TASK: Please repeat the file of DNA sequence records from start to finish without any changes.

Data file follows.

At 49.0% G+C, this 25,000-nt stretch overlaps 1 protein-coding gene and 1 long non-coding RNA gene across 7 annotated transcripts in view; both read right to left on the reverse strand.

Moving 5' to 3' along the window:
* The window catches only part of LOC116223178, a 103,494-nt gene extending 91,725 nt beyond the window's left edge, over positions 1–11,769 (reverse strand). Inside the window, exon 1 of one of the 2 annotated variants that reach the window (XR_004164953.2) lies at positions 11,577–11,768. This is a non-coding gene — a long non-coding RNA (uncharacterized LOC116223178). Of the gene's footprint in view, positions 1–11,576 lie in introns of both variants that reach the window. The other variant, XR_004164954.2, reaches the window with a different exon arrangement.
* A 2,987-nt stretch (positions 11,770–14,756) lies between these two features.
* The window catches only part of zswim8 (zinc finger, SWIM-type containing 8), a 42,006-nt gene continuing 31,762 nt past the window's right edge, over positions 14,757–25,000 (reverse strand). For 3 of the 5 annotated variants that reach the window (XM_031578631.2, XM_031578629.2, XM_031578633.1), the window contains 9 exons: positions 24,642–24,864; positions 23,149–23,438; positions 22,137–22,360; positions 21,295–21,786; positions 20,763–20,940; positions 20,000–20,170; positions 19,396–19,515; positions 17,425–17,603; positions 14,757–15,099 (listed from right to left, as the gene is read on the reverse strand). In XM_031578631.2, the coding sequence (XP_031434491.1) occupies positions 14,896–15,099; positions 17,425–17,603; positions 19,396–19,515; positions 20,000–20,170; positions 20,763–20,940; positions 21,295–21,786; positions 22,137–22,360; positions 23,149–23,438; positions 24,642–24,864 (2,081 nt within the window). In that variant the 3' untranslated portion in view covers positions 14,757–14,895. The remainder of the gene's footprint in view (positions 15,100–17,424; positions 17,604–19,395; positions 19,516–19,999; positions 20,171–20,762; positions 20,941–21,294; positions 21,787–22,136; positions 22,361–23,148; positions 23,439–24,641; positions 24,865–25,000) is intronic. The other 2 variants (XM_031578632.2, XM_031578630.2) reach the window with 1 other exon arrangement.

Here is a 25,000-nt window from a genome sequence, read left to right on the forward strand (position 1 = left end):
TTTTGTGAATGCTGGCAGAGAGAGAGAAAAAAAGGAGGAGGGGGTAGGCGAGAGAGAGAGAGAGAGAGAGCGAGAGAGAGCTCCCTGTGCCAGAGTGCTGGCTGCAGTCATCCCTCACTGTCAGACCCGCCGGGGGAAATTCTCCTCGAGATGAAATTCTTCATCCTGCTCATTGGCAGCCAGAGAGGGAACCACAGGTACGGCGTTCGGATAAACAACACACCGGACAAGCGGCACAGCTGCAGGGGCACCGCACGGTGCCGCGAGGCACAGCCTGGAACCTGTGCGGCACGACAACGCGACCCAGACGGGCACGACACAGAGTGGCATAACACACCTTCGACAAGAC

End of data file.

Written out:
At 49.0% G+C, this 25,000-nt stretch overlaps 1 protein-coding gene and 1 long non-coding RNA gene across 7 annotated transcripts in view; both read right to left on the reverse strand.

Moving 5' to 3' along the window:
* The window catches only part of LOC116223178, a 103,494-nt gene extending 91,725 nt beyond the window's left edge, over positions 1–11,769 (reverse strand). Inside the window, exon 1 of one of the 2 annotated variants that reach the window (XR_004164953.2) lies at positions 11,577–11,768. This is a non-coding gene — a long non-coding RNA (uncharacterized LOC116223178). Of the gene's footprint in view, positions 1–11,576 lie in introns of both variants that reach the window. The other variant, XR_004164954.2, reaches the window with a different exon arrangement.
* A 2,987-nt stretch (positions 11,770–14,756) lies between these two features.
* The window catches only part of zswim8 (zinc finger, SWIM-type containing 8), a 42,006-nt gene continuing 31,762 nt past the window's right edge, over positions 14,757–25,000 (reverse strand). For 3 of the 5 annotated variants that reach the window (XM_031578631.2, XM_031578629.2, XM_031578633.1), the window contains 9 exons: positions 24,642–24,864; positions 23,149–23,438; positions 22,137–22,360; positions 21,295–21,786; positions 20,763–20,940; positions 20,000–20,170; positions 19,396–19,515; positions 17,425–17,603; positions 14,757–15,099 (listed from right to left, as the gene is read on the reverse strand). In XM_031578631.2, the coding sequence (XP_031434491.1) occupies positions 14,896–15,099; positions 17,425–17,603; positions 19,396–19,515; positions 20,000–20,170; positions 20,763–20,940; positions 21,295–21,786; positions 22,137–22,360; positions 23,149–23,438; positions 24,642–24,864 (2,081 nt within the window). In that variant the 3' untranslated portion in view covers positions 14,757–14,895. The remainder of the gene's footprint in view (positions 15,100–17,424; positions 17,604–19,395; positions 19,516–19,999; positions 20,171–20,762; positions 20,941–21,294; positions 21,787–22,136; positions 22,361–23,148; positions 23,439–24,641; positions 24,865–25,000) is intronic. The other 2 variants (XM_031578632.2, XM_031578630.2) reach the window with 1 other exon arrangement.

Here is a 25,000-nt window from a genome sequence, read left to right on the forward strand (position 1 = left end):
TTTTGTGAATGCTGGCAGAGAGAGAGAAAAAAAGGAGGAGGGGGTAGGCGAGAGAGAGAGAGAGAGAGAGCGAGAGAGAGCTCCCTGTGCCAGAGTGCTGGCTGCAGTCATCCCTCACTGTCAGACCCGCCGGGGGAAATTCTCCTCGAGATGAAATTCTTCATCCTGCTCATTGGCAGCCAGAGAGGGAACCACAGGTACGGCGTTCGGATAAACAACACACCGGACAAGCGGCACAGCTGCAGGGGCACCGCACGGTGCCGCGAGGCACAGCCTGGAACCTGTGCGGCACGACAACGCGACCCAGACGGGCACGACACAGAGTGGCATAACACACCTTCGACAAGAC